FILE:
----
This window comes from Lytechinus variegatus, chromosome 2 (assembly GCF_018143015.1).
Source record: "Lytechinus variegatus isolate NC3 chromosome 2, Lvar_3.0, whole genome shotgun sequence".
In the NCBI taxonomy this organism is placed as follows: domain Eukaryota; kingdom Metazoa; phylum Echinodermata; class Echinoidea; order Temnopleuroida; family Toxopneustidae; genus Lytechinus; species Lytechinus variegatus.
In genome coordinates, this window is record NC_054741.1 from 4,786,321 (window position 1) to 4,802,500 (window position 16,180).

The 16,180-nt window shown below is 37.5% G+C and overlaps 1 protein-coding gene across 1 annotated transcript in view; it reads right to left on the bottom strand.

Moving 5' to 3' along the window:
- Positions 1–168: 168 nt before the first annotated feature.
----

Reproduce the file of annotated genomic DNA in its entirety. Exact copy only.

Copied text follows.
This window comes from Lytechinus variegatus, chromosome 2 (assembly GCF_018143015.1).
Source record: "Lytechinus variegatus isolate NC3 chromosome 2, Lvar_3.0, whole genome shotgun sequence".
In the NCBI taxonomy this organism is placed as follows: domain Eukaryota; kingdom Metazoa; phylum Echinodermata; class Echinoidea; order Temnopleuroida; family Toxopneustidae; genus Lytechinus; species Lytechinus variegatus.
In genome coordinates, this window is record NC_054741.1 from 4,786,321 (window position 1) to 4,802,500 (window position 16,180).

The 16,180-nt window shown below is 37.5% G+C and overlaps 1 protein-coding gene across 1 annotated transcript in view; it reads right to left on the bottom strand.

Moving 5' to 3' along the window:
- Positions 1–168: 168 nt before the first annotated feature.